I flipped the switch on the electronic caller and began playing a cassette tape labeled "Fighting Crows". From the speaker came the loud cawing sounds of dozens of crows stirred into a frenzy by some unidentifiable enemy.
A flock of crows, like a street gang, is always ready to rumble. These birds love a group fight with an enemy, whether it be an owl, hawk, fox or house cat, and when an enemy is spotted, the crows gather round and begin cawing loudly. These fighting sounds draw in scores of crows and keep them so fired up they'll ignore all dangers around them, even hunters. I was counting on this behavior when I turned on the caller.
I had joined my friends Joe and David for an Arkansas crow hunt. Before turning on the caller, the three of us, dressed in camouflage clothing, had concealed ourselves in dense undergrowth on a woodland edge. We were positioned 20 yards apart, with a good view of the surrounding countryside that would allow us to see crows flying in. We scattered a few full-body crow decoys in the corn field around us, and a great horned owl decoy was strategically placed in a tree above us. Crows hate owls. If they saw this lifelike replica when they approached, they'd move in close and focus their attention on it instead of us.
What surprised me most was the quickness of the crows' reaction. We heard a few crows in the distance as we set up to hunt, but none were visible. But when the sounds of fighting began, there was an immediate response. Nearly half a mile away, I saw a crow leave the woods and begin flying our way, then another and another and another. Within minutes, the trees around us were swarming with cawing crows.
We waited until several crows were within shotgun range, then, as we had previously agreed, I fired the first shot, the signal to "Take them!"
I dropped one crow then another, as did David and Joe. The crows were so intent on harassing the owl, the first shot didn't frighten them away. Several continued their noisemaking, and those met their maker as well. Before the crows wised up, we had killed a dozen, and I found myself hooked on crow hunting.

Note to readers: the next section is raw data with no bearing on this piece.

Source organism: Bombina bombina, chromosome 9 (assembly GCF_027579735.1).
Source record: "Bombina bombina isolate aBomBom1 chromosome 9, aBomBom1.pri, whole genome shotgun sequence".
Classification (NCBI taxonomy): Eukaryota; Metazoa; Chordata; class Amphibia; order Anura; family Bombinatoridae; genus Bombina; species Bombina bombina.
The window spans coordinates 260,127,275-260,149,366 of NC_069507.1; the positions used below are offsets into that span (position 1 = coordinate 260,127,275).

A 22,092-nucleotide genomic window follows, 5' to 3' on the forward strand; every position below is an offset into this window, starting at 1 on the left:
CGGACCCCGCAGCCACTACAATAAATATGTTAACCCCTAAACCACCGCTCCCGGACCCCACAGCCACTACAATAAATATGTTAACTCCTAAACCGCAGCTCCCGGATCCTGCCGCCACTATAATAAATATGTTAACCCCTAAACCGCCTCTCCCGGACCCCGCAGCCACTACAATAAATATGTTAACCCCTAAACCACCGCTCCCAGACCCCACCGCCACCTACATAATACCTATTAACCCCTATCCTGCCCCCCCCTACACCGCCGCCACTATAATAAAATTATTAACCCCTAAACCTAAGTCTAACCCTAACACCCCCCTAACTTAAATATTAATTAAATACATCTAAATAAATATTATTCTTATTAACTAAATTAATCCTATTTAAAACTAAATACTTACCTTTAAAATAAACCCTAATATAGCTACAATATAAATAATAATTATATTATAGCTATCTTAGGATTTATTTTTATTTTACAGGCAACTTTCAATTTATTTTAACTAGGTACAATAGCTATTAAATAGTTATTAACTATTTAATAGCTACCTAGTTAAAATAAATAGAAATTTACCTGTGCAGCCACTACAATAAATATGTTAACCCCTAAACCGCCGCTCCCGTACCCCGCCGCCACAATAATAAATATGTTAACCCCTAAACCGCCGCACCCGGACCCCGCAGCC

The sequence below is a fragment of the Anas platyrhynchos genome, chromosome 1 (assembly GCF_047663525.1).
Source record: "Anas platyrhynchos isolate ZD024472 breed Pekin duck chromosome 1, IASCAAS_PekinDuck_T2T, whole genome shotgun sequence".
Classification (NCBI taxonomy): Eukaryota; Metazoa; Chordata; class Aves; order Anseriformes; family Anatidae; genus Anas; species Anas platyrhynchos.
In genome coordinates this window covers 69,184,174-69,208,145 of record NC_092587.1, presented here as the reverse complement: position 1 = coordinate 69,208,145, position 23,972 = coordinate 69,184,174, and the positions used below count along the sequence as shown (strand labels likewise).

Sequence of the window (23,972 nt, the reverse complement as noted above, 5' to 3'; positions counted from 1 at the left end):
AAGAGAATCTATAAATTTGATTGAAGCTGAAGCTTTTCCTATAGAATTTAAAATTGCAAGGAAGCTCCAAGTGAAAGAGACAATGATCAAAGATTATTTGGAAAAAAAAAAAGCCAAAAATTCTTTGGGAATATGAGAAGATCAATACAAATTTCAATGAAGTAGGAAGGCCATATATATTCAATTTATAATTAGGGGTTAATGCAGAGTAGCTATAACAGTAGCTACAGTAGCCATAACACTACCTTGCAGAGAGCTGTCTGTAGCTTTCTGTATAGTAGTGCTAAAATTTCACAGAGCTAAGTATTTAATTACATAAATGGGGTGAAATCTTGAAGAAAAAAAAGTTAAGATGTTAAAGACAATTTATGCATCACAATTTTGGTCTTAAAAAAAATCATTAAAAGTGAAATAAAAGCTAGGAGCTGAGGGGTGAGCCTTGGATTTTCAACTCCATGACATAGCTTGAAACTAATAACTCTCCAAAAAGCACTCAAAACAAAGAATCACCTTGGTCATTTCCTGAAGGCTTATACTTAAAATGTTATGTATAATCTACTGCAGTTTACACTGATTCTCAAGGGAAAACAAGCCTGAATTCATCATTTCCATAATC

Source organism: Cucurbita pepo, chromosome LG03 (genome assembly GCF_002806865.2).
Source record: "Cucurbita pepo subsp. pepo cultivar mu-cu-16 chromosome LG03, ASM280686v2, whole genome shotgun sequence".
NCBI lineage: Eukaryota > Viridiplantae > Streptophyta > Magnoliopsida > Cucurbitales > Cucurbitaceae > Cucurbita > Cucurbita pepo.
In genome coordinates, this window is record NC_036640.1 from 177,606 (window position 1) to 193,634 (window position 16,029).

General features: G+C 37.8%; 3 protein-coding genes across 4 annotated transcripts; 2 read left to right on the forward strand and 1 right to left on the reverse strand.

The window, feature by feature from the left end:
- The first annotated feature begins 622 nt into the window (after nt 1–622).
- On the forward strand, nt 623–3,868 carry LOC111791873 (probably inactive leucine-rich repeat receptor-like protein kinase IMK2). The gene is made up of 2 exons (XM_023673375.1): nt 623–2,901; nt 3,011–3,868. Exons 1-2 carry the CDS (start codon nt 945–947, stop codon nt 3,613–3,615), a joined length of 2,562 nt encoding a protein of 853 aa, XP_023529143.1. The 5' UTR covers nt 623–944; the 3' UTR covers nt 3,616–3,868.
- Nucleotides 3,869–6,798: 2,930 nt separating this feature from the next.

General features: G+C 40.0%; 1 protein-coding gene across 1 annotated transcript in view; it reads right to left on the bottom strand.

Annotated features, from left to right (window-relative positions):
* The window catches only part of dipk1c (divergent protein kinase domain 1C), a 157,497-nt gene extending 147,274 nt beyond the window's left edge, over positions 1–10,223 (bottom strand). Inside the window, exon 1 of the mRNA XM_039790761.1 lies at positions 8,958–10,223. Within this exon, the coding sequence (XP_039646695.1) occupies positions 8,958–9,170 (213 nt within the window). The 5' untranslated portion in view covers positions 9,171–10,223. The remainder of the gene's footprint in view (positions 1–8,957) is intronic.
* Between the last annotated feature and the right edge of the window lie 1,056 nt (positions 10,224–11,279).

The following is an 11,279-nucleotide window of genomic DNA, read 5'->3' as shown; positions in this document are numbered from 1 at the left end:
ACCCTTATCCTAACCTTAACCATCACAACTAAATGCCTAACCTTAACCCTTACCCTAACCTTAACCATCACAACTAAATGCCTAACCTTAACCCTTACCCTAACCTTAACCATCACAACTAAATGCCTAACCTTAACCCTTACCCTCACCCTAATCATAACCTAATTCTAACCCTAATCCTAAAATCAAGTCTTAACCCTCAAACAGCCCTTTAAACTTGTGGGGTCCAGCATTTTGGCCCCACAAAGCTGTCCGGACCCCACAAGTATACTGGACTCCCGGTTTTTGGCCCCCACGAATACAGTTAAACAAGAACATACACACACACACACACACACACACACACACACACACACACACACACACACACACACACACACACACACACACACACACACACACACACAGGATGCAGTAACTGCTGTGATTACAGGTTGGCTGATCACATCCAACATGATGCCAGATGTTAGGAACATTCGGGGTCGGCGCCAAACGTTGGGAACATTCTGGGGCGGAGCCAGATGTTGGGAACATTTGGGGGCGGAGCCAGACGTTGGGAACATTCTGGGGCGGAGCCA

Man has never had much of a love affair with crows. These large black birds are beneficial consumers of harmful insects, and important scavengers, helping clean up roadkills, dead fish and other carrion.
Unfortunately, crows also are destructive to crops like pecans and corn. And because they hunt for eggs and nestlings, in areas where they are especially numerous they may seriously impact populations of gamebirds, songbirds and herons, making it necessary to control their numbers. Hunting them offers a means of control and a first-rate challenge for sportsmen.
The American crow is the most commonly hunted species. These handsome black birds live in woodlands and urban areas but seem especially fond of large, open farm-country fields. They form flocks of 25 to 50 birds in autumn and winter.
Some hunters learn daily flight patterns as crows travel between roosts and feeding areas, then set up beneath flight paths to take their quarry. Others drive through the countryside searching for small bands of feeding or calling crows. A quick blind then is constructed, or the hunter conceals himself in some other manner. Then the calling begins.
Electronic and hand callers both are used. Each has a place in crow calling, and their use often overlaps.
Hand callers are inexpensive, easily carried and easily mastered. Picking from the many models is a personal choice, but avoid "windy" callers that require lots of air to blow. Crow hunting requires extended calling with high volume. A windy caller will wear you out. Also, look for callers with a movable, rather than fixed reed. This allows tuning to produce sounds from the high falsetto of young birds to the guttural rasps of old-timers.
Electronic callers can produce the sounds of multiple crows simultaneously. Your hands aren't busy when shooting time comes because the caller can be turned on and left alone. The sounds played are the ultimate in realism. Novice hunters can experience fun results immediately with these units.